Post submitted by Senior Global Programs Officer Jay Gilliam
An overflow crowd of Congressional staffers heard the powerful and moving stories of LGBTQ refugees during a Capitol Hill briefing this week organized by the LGBT Equality Caucus, with assistance from HRC and Human Rights First. The briefing, moderated by HRC Global Director Ty Cobb, brought together LGBTQ people from the Middle East and U.S. refugee policy experts to examine the impact of President Donald Trump’s executive order on LGBTQ refugees, and ways to support them.
Even under the best circumstances, LGBTQ refugees face enormous challenges when fleeing persecution and violence. Yet the Trump Administration’s executive orders on refugees and immigrants make the process even more difficult. The orders essentially shut the door on LGBTQ people trying to flee some of the most homophobic and transphobic countries in the world.
Joining HRC’s Cobb for the panel were Jennifer Quigley of Human Rights First, Ayaz Shalal from Iraq (who participated via Skype), Arsham Parsi from Canada-based Iranian Railroad for Queer Refugees, Mona Siam of Jordan, and Samia Bhatti from Pakistan, who is currently at watchdog organization Freedom House.
The briefing offered an opportunity to share stories about how the Trump Administration’s policies have negatively impacted LGBTQ refugees. For many, leaving home can mean the difference between life or death. Bhatti, a woman who fled Pakistan, said, “I was vulnerable and not feeling safe, even when just going to the grocery store. If I had been banned coming to the U.S., I’m sure I would be dead today.”
Simply getting out of the country and resettling can take years and is fraught with peril. Siam spoke about how refugees like her often face violence while waiting to relocate to a safe country. “We are afraid to be caught in a system that will persecute us,” she said. “So we hide in isolation, afraid to get stuck in unsafe refugee camps.”
In reducing the number of refugees the U.S. will accept, Trump’s executive order cuts deeply into a program that has saved the lives of so many LGBTQ people. It also pauses the program for several months, effectively blocking entry to all people from seven countries that have been among the most dangerous for LGBTQ people.
The order’s rushed implementation has added on to that harm. Parsi witnessed this firsthand supporting refugees through his organization. He noted that refugees “didn’t know what happened in the first days of the Executive Order. [Because of that], many considered suicide.”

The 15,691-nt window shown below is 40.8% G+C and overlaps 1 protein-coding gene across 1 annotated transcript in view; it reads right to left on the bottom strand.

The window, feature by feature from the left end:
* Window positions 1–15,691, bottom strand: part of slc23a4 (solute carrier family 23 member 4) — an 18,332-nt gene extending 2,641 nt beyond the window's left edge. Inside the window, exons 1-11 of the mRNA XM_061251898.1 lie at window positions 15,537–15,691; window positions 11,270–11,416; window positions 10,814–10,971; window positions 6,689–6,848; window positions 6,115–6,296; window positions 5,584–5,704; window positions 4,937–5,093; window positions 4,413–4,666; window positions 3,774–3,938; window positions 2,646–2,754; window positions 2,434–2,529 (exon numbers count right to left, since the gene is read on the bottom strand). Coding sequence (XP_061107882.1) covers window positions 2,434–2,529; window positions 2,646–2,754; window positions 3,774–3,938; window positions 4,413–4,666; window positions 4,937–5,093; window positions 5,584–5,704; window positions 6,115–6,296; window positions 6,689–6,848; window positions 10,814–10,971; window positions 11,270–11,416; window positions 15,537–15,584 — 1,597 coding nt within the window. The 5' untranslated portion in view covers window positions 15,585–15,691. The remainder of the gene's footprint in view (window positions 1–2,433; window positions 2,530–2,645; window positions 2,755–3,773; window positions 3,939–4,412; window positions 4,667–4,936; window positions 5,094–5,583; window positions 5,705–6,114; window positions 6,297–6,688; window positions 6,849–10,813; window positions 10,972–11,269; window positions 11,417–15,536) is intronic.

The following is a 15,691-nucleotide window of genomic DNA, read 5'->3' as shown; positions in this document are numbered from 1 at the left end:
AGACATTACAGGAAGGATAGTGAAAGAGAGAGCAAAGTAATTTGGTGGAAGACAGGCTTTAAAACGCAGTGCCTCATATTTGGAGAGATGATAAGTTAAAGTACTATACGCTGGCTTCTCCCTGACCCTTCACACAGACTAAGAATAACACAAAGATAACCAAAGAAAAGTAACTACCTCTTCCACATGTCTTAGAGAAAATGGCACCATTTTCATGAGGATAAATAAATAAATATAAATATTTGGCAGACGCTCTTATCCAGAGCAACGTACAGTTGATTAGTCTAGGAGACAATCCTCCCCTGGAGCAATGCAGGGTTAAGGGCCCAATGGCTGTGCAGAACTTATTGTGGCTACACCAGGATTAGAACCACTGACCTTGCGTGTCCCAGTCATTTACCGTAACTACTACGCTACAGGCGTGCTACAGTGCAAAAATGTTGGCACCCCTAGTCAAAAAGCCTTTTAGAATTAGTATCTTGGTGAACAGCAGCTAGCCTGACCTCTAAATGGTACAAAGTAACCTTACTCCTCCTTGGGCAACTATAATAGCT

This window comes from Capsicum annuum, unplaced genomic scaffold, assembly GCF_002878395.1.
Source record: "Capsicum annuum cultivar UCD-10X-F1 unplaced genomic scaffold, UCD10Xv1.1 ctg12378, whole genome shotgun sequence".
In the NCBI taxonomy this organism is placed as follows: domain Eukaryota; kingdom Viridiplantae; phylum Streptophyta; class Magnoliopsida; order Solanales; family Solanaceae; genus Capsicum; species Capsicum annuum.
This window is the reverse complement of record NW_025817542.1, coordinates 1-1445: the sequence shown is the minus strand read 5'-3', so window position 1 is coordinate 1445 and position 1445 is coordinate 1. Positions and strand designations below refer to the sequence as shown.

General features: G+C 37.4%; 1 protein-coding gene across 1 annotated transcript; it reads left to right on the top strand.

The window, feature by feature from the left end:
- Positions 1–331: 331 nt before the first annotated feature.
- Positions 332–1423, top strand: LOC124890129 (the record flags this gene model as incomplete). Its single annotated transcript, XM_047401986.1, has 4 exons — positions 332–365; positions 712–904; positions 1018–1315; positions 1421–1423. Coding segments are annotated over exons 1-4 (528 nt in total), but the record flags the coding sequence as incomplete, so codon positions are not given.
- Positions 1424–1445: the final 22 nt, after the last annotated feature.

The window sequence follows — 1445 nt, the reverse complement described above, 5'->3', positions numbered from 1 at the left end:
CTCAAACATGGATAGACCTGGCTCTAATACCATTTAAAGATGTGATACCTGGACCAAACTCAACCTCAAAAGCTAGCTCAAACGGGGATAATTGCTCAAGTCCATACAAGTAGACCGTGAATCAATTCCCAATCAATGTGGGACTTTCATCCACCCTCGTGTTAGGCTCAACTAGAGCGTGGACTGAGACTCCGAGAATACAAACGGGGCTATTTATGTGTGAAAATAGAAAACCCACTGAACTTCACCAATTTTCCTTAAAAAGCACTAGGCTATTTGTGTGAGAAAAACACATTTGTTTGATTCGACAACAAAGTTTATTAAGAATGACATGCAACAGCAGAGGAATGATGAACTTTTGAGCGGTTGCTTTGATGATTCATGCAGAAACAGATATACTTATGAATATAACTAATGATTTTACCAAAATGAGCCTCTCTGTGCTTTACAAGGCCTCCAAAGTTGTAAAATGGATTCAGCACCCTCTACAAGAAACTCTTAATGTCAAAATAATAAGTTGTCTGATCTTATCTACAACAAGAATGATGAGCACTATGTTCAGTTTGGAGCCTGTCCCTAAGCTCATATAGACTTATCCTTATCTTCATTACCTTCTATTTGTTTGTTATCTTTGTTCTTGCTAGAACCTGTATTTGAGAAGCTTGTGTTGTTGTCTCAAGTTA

Even LGBTQ people from banned countries who are not fleeing their homeland, but simply visiting the U.S., have been affected. Ayaz Shalal, an Iraqi human rights activist, was invited to participate in HRC’s Global Innovative Advocacy Summit with other LGBTQ advocates from around the world but is now unable to attend. The work he does for his organization will suffer because of it, he said. “I can’t find supporters for my work. Nor can I share with people about the work we’re doing and learn about others’ work.”
Despite the life-threatening consequences of Trump’s Executive Order, and his missed opportunity to support the global LGBTQ movement, participants said they still see paths to making things better. Panelists encouraged participants, including congressional staff members, to highlight the important issue of vulnerability when discussing LGBTQ refugees with Members of Congress.
Quigley, of Human Rights First, said that the acute vulnerability of all refugees is what is important. Despite the Trump administration’s assertions to the contrary, “religious persecution is just one part of the overall vulnerability that many different kinds of refugees face,” she said.
Panelists also encouraged congressional staff to urge their bosses to stand up to the administration against this discriminatory order and introduce legislation that affirms protection for LGBTQ refugees.
HRC is committed to continuing to elevate the personal stories of LGBTQ refugees to ensure that there is a face to the negative effects of this executive order.